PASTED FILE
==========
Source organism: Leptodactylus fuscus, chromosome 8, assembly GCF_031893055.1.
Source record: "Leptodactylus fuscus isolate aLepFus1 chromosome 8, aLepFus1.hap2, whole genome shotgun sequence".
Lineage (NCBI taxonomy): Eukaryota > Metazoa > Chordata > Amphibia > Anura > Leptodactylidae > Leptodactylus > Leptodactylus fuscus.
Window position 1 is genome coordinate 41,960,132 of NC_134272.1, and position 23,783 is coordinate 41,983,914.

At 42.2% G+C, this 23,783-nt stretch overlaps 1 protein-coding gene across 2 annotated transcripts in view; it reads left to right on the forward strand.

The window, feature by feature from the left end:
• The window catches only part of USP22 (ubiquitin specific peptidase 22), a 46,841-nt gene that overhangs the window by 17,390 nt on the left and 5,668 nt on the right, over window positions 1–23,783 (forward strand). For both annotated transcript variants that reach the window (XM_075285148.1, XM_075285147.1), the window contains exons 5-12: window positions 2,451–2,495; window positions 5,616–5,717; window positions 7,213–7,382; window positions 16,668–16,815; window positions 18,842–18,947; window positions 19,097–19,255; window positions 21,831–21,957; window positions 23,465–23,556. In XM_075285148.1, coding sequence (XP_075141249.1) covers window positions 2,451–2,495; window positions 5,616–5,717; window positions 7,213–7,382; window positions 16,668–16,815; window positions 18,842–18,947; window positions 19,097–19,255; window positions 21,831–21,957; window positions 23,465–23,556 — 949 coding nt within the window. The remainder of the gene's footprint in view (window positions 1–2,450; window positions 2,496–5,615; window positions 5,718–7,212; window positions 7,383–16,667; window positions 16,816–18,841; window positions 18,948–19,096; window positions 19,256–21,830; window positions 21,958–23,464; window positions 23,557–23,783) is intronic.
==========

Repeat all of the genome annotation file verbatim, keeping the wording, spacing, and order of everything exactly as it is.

Source organism: Leptodactylus fuscus, chromosome 8, assembly GCF_031893055.1.
Source record: "Leptodactylus fuscus isolate aLepFus1 chromosome 8, aLepFus1.hap2, whole genome shotgun sequence".
Lineage (NCBI taxonomy): Eukaryota > Metazoa > Chordata > Amphibia > Anura > Leptodactylidae > Leptodactylus > Leptodactylus fuscus.
Window position 1 is genome coordinate 41,960,132 of NC_134272.1, and position 23,783 is coordinate 41,983,914.

At 42.2% G+C, this 23,783-nt stretch overlaps 1 protein-coding gene across 2 annotated transcripts in view; it reads left to right on the forward strand.

The window, feature by feature from the left end:
• The window catches only part of USP22 (ubiquitin specific peptidase 22), a 46,841-nt gene that overhangs the window by 17,390 nt on the left and 5,668 nt on the right, over window positions 1–23,783 (forward strand). For both annotated transcript variants that reach the window (XM_075285148.1, XM_075285147.1), the window contains exons 5-12: window positions 2,451–2,495; window positions 5,616–5,717; window positions 7,213–7,382; window positions 16,668–16,815; window positions 18,842–18,947; window positions 19,097–19,255; window positions 21,831–21,957; window positions 23,465–23,556. In XM_075285148.1, coding sequence (XP_075141249.1) covers window positions 2,451–2,495; window positions 5,616–5,717; window positions 7,213–7,382; window positions 16,668–16,815; window positions 18,842–18,947; window positions 19,097–19,255; window positions 21,831–21,957; window positions 23,465–23,556 — 949 coding nt within the window. The remainder of the gene's footprint in view (window positions 1–2,450; window positions 2,496–5,615; window positions 5,718–7,212; window positions 7,383–16,667; window positions 16,816–18,841; window positions 18,948–19,096; window positions 19,256–21,830; window positions 21,958–23,464; window positions 23,557–23,783) is intronic.